Chief Aviation Ordnanceman William C. Meadville was born 21 January 1918 in Bellwood, Pennsylvania. He enlisted in the United States Naval Reserve on 5 September 1942 in Birmingham, AL. He then attended Navy Mine Disposal School at American University Campus, Washington, D.C. Upon graduation from Mine Disposal School Class #12 on 28 November 1942, ACOM Meadville was assigned to Mobile Explosives Investigation Unit ONE, Navy 134, Freemantle, Australia.
Commander Service Force, SEVENTH Fleet, assigned ACOM Meadville temporary additional duty to the U.S. Army as an Intelligence Observer in preparation for landing on Leyte Island, Philippines. Beginning on 23 October 1944, the Battle of Leyte Gulf was the largest naval battle of World War II. A battle between American and Australian forces and the Imperial Japanese Navy, U.S. troops invaded the island of Leyte as part of a strategy aimed at isolating Japan from critical natural resources, originating from Southwest Asia, that sustained its war-making capabilities. ACOM Meadville’s orders were to report to G-2, SIXTH Army, Hollandia, Dutch New Guinea with final assignment to G-2, U.S. X Corps at Finschhafen, Territory of New Guinea.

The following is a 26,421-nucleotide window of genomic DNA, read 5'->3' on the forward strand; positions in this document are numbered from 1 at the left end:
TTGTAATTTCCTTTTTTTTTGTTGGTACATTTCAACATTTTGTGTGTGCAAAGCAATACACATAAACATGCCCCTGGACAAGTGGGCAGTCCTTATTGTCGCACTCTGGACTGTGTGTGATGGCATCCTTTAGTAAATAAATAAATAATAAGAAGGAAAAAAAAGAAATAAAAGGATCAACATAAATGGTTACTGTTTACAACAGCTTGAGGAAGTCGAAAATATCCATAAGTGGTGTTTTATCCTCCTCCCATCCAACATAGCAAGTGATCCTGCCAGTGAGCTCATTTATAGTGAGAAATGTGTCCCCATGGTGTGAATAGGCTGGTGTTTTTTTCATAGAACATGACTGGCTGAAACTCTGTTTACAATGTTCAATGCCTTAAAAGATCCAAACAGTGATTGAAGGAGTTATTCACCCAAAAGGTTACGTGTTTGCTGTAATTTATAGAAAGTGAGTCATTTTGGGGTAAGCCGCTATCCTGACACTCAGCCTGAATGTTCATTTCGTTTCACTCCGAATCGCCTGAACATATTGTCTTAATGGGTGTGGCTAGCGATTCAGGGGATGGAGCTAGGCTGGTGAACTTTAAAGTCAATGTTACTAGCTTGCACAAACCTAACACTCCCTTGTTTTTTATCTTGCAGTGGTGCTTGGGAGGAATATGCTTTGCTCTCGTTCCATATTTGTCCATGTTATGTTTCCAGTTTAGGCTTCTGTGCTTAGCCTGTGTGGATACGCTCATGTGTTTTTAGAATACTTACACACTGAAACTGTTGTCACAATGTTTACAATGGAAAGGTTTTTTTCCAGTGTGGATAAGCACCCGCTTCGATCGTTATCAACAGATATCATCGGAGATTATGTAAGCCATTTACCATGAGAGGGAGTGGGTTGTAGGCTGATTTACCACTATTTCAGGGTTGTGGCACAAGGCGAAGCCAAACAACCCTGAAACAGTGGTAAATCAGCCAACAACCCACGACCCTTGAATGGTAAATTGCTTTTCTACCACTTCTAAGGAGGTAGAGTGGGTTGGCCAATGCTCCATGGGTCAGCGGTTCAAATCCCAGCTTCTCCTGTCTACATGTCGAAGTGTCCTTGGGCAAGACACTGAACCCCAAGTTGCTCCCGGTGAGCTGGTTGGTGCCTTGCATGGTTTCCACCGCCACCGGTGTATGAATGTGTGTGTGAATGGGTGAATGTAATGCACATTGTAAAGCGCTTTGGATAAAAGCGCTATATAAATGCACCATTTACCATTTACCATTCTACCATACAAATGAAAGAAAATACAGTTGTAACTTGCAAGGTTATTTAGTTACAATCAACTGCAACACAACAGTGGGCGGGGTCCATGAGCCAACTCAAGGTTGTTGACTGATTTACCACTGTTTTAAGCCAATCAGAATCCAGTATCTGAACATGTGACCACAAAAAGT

ACOM Meadville boarded a U.S. troop carrier plane at Cyclops Airdrome, near Hollandia, on a flight bound for Finschhafen Airfield, Papua New Guinea. The aircraft departed at 0547, went missing and was never located. ACOM Meadville was declared killed-in-action on the day of the mission – 1 October 1944 – and was memorialized on the Tablets of the Missing at Manila American Cemetery. Survived by his wife and newly born daughter, Mary Anne.